Jim Costa is an evolutionary biologist, entomologist, and historian of science. He is Executive Director of the Highlands Biological Station in Highlands, North Carolina, and Professor of Evolutionary Biology at Western Carolina University in Cullowhee, North Carolina. An all-around field naturalist, Jim has studied insect ecology and social behavior from the souther Blue Ridge of North Carolina to Central and South America.
As an entomologist Jim is a long-time Research Associate in entomology at Harvard’s Museum of Comparative Zoology, and is the author of numerous scientific research papers and the book The Other Insect Societies (Harvard University Press, 2006). In more recent years Jim’s research and writing have largely focused on Darwin, Wallace, and the history of evolutionary thinking. In 2009 Harvard published The Annotated Origin, Jim’s annotated edition of On the Origin of Species, designed to guide readers through the historical context, structure, and content of Darwin’s masterwork. His subsequent two books pay homage to Alfred Russel Wallace, renowned scientific traveler, founder of evolutionary biogeography, and co-discoverer with Darwin of the principle of natural selection: On the Organic Law of Change (Harvard, 2013) is an annotated transcription of Wallace’s “species notebook” from his southeast Asian travels, and Wallace, Darwin, and the Origin of Species (Harvard, 2014) examines the intellectual trajectories and relationship of these two giants of evolutionary biology as they independently worked on the mystery of species origins. In 2017 Jim was awarded the silver Wallace Medal by the London-based Alfred Russel Wallace Memorial Fund for his many contributions to Wallace scholarship.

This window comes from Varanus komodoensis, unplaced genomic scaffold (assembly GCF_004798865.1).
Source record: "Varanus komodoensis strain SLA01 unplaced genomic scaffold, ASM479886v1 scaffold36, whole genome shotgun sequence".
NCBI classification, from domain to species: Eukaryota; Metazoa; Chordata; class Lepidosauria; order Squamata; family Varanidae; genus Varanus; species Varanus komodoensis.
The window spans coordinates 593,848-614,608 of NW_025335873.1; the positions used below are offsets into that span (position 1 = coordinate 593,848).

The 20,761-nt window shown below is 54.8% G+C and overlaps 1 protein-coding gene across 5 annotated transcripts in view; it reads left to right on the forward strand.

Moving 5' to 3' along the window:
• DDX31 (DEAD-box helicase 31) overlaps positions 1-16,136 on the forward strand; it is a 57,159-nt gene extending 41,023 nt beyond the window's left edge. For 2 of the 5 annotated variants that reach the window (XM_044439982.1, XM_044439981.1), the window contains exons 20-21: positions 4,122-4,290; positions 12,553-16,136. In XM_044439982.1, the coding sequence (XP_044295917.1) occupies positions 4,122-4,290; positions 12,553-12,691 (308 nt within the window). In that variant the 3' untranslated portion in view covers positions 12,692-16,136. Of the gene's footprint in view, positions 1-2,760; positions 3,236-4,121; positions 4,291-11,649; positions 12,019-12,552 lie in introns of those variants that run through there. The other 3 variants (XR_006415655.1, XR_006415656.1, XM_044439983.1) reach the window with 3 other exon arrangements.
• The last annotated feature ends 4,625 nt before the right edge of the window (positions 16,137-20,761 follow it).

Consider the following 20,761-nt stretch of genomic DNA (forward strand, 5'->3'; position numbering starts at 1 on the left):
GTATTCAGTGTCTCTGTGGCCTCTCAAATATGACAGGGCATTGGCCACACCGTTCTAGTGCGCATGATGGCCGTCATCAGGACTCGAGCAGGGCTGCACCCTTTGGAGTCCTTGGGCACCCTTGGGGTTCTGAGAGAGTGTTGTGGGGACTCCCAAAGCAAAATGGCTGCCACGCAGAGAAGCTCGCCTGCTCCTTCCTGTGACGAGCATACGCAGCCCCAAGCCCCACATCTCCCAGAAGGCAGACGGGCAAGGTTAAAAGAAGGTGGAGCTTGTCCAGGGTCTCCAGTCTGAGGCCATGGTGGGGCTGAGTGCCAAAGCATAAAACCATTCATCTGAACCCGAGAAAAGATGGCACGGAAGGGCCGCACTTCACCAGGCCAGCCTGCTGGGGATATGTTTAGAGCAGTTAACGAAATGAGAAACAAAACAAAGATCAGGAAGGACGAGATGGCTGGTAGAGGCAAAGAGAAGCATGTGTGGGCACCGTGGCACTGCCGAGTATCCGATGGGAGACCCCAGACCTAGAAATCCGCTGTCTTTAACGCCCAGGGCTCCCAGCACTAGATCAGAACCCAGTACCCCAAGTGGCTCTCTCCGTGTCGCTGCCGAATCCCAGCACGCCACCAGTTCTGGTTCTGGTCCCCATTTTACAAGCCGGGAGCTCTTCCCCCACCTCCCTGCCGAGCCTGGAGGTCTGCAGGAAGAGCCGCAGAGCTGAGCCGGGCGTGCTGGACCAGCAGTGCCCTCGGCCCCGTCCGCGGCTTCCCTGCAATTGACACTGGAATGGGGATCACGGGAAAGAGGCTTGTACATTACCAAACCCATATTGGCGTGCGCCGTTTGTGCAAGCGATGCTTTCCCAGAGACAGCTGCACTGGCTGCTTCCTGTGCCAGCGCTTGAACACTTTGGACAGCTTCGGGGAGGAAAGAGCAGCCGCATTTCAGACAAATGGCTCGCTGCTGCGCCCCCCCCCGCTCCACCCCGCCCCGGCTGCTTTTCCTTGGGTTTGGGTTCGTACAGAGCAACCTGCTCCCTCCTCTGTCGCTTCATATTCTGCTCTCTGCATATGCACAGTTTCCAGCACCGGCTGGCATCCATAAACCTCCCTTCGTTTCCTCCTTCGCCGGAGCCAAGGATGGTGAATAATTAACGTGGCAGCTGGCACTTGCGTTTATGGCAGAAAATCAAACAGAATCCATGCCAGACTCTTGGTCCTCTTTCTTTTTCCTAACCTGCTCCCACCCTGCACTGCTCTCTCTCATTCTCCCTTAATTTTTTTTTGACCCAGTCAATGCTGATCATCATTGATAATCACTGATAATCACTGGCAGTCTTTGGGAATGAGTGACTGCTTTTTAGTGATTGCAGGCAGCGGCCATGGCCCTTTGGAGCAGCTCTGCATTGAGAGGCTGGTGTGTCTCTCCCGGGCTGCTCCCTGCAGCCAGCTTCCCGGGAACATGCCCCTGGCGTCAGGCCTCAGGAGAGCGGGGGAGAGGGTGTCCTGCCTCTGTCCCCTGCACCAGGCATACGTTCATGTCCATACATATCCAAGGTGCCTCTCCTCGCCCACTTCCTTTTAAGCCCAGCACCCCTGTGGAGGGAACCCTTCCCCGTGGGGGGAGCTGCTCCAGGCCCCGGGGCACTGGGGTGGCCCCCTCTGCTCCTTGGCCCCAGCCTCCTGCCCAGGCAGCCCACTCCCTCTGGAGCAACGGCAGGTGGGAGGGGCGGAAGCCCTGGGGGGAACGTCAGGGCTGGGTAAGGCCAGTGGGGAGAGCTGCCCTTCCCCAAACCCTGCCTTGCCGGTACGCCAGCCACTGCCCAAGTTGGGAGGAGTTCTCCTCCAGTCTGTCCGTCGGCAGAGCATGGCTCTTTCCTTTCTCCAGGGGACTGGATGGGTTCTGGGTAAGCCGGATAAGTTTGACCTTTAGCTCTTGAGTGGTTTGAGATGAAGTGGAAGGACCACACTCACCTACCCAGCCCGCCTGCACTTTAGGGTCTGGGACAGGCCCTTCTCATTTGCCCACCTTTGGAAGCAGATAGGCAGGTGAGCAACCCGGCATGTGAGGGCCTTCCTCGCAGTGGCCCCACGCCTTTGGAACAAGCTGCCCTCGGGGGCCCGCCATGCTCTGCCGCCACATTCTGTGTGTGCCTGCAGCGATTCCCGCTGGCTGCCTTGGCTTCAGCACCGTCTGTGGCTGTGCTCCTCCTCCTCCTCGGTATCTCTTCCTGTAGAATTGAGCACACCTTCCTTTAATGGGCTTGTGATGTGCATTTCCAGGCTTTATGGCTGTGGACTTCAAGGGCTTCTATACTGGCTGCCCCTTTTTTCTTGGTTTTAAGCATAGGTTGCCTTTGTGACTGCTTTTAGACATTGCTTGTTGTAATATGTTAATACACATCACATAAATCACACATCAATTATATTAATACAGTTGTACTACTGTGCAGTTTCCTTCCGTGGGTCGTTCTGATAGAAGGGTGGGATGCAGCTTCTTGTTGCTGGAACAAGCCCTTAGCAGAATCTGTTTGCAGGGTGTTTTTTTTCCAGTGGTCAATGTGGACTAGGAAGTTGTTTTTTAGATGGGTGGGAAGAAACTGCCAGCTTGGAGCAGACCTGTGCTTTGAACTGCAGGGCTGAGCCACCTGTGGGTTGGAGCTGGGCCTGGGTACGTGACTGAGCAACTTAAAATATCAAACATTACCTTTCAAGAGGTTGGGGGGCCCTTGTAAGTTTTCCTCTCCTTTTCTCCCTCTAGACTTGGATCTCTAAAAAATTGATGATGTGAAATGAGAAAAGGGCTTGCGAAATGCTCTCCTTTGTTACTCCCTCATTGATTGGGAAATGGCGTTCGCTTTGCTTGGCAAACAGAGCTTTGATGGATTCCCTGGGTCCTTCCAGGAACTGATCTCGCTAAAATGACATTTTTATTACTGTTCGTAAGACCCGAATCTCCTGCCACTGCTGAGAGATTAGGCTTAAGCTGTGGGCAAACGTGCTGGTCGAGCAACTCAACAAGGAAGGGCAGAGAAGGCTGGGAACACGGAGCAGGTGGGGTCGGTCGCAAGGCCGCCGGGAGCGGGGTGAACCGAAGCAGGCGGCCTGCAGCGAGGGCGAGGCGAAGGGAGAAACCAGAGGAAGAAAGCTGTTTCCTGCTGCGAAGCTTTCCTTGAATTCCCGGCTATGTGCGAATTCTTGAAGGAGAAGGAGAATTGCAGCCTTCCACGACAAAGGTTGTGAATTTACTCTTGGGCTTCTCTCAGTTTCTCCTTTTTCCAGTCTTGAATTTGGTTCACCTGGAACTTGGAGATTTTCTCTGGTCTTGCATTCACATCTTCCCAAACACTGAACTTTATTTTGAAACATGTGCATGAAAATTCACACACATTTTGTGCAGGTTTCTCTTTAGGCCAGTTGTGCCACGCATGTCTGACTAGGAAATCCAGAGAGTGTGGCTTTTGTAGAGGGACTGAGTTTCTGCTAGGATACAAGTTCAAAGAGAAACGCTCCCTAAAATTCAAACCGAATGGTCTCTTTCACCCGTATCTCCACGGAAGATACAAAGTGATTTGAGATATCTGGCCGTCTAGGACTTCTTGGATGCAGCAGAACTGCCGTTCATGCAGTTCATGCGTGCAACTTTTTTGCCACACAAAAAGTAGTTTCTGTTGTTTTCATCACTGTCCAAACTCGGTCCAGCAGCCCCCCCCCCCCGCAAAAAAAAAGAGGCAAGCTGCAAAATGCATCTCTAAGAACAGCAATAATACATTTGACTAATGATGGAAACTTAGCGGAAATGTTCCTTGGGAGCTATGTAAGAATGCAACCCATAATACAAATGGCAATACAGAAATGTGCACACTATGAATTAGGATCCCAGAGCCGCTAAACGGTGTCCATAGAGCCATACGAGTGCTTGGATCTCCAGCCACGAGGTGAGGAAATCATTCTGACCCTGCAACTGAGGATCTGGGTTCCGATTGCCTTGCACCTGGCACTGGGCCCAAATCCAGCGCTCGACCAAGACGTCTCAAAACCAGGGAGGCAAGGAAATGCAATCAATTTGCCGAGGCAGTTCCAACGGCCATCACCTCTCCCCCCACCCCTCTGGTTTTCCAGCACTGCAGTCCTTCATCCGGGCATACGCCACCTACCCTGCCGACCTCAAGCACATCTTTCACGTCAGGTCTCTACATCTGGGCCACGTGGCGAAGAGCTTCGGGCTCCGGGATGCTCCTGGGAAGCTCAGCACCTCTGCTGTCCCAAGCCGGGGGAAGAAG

Jim’s most recent book is Darwin’s Backyard: How Small Experiments Led to a Big Theory (W. W. Norton, 2017). A 2018 AAAS/Subaru SB&F Prize finalist, Darwin’s Backyard is a biography of Darwin seen through the lens of his family life and working method — especially his life-long passion for “experimentising.”
Jim has held fellowships-in-residence at Harvard’s Radcliffe Institute for Advanced Study (2004-2005) and the Berlin Institute for Advanced Study in Germany (2012-2013), and is currently serving as a Trustee of the Charles Darwin Trust and a Sigma Xi Distinguished Lecturer. He teaches biogeography and the history of evolutionary biology, lectures widely in the US and Europe, is a regular travel program leader/lecturer for the Harvard Alumni Association, and for many years co-instructed Harvard’s Darwin summer program at the University of Oxford.